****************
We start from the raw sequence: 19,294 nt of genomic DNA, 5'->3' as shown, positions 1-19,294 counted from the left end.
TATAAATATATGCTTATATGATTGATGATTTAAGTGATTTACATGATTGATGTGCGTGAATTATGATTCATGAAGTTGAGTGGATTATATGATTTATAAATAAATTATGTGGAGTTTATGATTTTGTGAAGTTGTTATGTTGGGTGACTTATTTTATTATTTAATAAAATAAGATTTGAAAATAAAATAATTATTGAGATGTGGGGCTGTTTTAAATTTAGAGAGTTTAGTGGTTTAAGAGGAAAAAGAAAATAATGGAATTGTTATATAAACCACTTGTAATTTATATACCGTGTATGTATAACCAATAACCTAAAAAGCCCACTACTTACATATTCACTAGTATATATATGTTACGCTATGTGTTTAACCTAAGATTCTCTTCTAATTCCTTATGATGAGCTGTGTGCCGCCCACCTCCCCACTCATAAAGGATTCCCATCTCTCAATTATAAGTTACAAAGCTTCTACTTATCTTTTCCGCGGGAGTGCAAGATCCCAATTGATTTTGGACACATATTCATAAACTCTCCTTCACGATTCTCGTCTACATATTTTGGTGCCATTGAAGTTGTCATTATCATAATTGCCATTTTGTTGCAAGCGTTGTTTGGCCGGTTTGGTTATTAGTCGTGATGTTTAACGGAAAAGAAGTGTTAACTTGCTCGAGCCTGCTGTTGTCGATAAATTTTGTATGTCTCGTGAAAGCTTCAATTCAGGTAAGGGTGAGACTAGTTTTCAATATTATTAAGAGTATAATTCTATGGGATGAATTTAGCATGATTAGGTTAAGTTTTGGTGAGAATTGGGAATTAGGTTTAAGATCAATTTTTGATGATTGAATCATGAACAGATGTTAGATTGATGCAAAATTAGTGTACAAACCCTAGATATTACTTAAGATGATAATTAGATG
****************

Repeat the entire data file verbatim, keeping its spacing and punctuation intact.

We start from the raw sequence: 19,294 nt of genomic DNA, 5'->3' as shown, positions 1-19,294 counted from the left end.
TATAAATATATGCTTATATGATTGATGATTTAAGTGATTTACATGATTGATGTGCGTGAATTATGATTCATGAAGTTGAGTGGATTATATGATTTATAAATAAATTATGTGGAGTTTATGATTTTGTGAAGTTGTTATGTTGGGTGACTTATTTTATTATTTAATAAAATAAGATTTGAAAATAAAATAATTATTGAGATGTGGGGCTGTTTTAAATTTAGAGAGTTTAGTGGTTTAAGAGGAAAAAGAAAATAATGGAATTGTTATATAAACCACTTGTAATTTATATACCGTGTATGTATAACCAATAACCTAAAAAGCCCACTACTTACATATTCACTAGTATATATATGTTACGCTATGTGTTTAACCTAAGATTCTCTTCTAATTCCTTATGATGAGCTGTGTGCCGCCCACCTCCCCACTCATAAAGGATTCCCATCTCTCAATTATAAGTTACAAAGCTTCTACTTATCTTTTCCGCGGGAGTGCAAGATCCCAATTGATTTTGGACACATATTCATAAACTCTCCTTCACGATTCTCGTCTACATATTTTGGTGCCATTGAAGTTGTCATTATCATAATTGCCATTTTGTTGCAAGCGTTGTTTGGCCGGTTTGGTTATTAGTCGTGATGTTTAACGGAAAAGAAGTGTTAACTTGCTCGAGCCTGCTGTTGTCGATAAATTTTGTATGTCTCGTGAAAGCTTCAATTCAGGTAAGGGTGAGACTAGTTTTCAATATTATTAAGAGTATAATTCTATGGGATGAATTTAGCATGATTAGGTTAAGTTTTGGTGAGAATTGGGAATTAGGTTTAAGATCAATTTTTGATGATTGAATCATGAACAGATGTTAGATTGATGCAAAATTAGTGTACAAACCCTAGATATTACTTAAGATGATAATTAGATG